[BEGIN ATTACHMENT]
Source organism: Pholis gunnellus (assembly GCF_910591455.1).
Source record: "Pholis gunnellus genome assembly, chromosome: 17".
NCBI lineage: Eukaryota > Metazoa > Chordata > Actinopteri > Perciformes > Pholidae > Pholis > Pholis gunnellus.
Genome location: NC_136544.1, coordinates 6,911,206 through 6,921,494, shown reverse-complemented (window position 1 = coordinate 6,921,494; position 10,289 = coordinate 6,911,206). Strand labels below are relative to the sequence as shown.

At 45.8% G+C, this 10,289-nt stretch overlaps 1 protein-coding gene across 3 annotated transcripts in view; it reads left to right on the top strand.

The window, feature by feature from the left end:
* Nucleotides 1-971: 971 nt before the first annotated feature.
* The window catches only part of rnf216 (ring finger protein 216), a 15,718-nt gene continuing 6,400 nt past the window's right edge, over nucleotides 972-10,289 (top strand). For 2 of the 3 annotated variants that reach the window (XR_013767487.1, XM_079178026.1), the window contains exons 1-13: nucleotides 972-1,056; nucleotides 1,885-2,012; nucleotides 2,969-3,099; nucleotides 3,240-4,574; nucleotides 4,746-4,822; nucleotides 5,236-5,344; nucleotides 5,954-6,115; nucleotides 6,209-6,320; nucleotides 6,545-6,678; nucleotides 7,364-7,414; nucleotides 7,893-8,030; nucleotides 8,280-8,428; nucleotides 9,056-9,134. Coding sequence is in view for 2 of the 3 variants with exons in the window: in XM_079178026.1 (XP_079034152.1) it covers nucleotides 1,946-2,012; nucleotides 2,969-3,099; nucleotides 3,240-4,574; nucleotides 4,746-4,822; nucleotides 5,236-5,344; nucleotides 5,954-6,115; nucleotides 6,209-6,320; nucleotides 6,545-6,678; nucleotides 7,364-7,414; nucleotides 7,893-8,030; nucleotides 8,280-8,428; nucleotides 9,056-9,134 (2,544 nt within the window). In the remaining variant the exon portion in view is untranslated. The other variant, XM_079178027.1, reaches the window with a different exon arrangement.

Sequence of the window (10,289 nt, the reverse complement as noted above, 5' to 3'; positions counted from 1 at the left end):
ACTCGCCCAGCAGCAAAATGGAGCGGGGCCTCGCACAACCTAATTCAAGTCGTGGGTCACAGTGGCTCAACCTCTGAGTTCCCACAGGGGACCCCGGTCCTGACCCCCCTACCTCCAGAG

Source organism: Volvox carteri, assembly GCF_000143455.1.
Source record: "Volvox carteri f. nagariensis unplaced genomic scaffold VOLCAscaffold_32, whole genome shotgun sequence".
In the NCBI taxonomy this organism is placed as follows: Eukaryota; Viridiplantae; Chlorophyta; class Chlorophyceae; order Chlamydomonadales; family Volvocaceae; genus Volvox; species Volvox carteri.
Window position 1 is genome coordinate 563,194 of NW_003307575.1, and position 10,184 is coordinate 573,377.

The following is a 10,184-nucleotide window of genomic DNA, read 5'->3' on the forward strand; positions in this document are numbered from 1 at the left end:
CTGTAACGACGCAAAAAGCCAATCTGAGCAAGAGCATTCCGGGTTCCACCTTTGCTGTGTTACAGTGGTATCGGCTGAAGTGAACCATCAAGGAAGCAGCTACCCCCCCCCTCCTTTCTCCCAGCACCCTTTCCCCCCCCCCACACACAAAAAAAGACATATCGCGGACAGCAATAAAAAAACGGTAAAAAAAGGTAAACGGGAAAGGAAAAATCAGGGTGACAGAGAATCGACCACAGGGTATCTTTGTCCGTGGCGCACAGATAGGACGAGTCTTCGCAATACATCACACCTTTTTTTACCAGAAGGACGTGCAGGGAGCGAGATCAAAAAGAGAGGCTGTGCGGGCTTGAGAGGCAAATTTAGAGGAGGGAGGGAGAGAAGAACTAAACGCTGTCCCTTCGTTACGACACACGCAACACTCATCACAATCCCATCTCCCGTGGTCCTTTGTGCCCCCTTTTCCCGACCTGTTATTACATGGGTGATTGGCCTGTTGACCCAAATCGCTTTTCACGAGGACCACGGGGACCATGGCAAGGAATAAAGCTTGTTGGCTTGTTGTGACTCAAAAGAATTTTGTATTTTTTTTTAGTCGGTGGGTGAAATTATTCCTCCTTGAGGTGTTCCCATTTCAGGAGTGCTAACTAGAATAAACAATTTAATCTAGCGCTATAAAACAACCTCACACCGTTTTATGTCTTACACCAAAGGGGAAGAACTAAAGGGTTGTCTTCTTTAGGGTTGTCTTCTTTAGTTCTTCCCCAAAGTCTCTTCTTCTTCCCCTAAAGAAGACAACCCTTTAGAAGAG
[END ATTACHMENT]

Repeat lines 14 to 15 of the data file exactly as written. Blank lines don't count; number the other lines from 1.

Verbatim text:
Window position 1 is genome coordinate 563,194 of NW_003307575.1, and position 10,184 is coordinate 573,377.

The following is a 10,184-nucleotide window of genomic DNA, read 5'->3' on the forward strand; positions in this document are numbered from 1 at the left end: